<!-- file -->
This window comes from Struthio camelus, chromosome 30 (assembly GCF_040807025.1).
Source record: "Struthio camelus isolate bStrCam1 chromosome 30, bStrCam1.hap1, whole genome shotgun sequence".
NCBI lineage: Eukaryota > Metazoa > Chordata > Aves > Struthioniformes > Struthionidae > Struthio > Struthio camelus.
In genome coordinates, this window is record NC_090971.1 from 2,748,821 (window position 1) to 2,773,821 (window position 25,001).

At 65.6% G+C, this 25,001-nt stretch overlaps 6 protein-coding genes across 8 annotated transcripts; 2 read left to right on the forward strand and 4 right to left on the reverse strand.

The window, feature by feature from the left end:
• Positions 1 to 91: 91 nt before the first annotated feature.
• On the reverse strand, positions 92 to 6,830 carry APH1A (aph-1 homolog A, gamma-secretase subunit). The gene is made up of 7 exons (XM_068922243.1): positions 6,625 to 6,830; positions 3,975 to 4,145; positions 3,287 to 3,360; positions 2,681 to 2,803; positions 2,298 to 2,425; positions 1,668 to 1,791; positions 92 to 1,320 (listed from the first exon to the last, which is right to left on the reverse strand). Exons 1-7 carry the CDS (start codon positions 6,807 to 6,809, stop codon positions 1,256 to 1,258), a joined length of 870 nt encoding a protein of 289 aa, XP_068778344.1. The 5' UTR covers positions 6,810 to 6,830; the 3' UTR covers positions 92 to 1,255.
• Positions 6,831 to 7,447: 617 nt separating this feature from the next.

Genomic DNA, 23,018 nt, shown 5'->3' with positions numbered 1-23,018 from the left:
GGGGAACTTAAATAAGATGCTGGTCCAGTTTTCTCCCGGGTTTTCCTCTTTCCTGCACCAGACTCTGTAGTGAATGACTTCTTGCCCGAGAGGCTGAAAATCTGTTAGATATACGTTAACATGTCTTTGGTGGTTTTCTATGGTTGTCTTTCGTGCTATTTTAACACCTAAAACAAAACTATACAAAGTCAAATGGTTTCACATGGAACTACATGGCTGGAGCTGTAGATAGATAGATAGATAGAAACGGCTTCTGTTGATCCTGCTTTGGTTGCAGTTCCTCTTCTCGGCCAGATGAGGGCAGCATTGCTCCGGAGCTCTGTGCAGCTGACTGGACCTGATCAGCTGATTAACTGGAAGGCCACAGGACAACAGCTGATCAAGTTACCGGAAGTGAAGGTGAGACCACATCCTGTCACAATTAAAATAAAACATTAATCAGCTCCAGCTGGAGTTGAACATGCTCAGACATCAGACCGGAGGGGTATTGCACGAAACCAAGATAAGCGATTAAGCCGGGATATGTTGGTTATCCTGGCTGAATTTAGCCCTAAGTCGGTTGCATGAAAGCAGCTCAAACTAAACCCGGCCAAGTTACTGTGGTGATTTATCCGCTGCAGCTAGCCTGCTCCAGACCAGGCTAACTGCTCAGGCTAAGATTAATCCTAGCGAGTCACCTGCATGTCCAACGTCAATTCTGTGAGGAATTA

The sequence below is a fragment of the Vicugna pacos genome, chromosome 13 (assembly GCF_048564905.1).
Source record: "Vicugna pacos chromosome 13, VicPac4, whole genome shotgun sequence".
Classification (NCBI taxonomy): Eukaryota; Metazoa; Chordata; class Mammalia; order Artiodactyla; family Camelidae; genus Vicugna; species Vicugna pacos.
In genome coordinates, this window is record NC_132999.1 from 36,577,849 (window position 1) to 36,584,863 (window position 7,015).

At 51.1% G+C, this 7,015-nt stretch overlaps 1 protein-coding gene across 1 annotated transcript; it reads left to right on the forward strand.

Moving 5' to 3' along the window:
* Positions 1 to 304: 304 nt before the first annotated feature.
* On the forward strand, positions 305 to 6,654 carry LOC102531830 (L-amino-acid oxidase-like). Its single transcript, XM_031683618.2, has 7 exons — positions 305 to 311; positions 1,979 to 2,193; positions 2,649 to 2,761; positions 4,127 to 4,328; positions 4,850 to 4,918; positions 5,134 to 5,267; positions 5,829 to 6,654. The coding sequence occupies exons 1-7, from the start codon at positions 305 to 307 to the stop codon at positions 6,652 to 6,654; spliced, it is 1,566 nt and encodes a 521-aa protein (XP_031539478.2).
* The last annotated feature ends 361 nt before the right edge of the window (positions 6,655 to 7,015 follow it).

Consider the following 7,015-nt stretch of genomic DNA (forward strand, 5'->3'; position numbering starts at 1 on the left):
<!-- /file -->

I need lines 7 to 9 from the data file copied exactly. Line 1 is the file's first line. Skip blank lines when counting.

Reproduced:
• Positions 1 to 91: 91 nt before the first annotated feature.
• On the reverse strand, positions 92 to 6,830 carry APH1A (aph-1 homolog A, gamma-secretase subunit). The gene is made up of 7 exons (XM_068922243.1): positions 6,625 to 6,830; positions 3,975 to 4,145; positions 3,287 to 3,360; positions 2,681 to 2,803; positions 2,298 to 2,425; positions 1,668 to 1,791; positions 92 to 1,320 (listed from the first exon to the last, which is right to left on the reverse strand). Exons 1-7 carry the CDS (start codon positions 6,807 to 6,809, stop codon positions 1,256 to 1,258), a joined length of 870 nt encoding a protein of 289 aa, XP_068778344.1. The 5' UTR covers positions 6,810 to 6,830; the 3' UTR covers positions 92 to 1,255.
• Positions 6,831 to 7,447: 617 nt separating this feature from the next.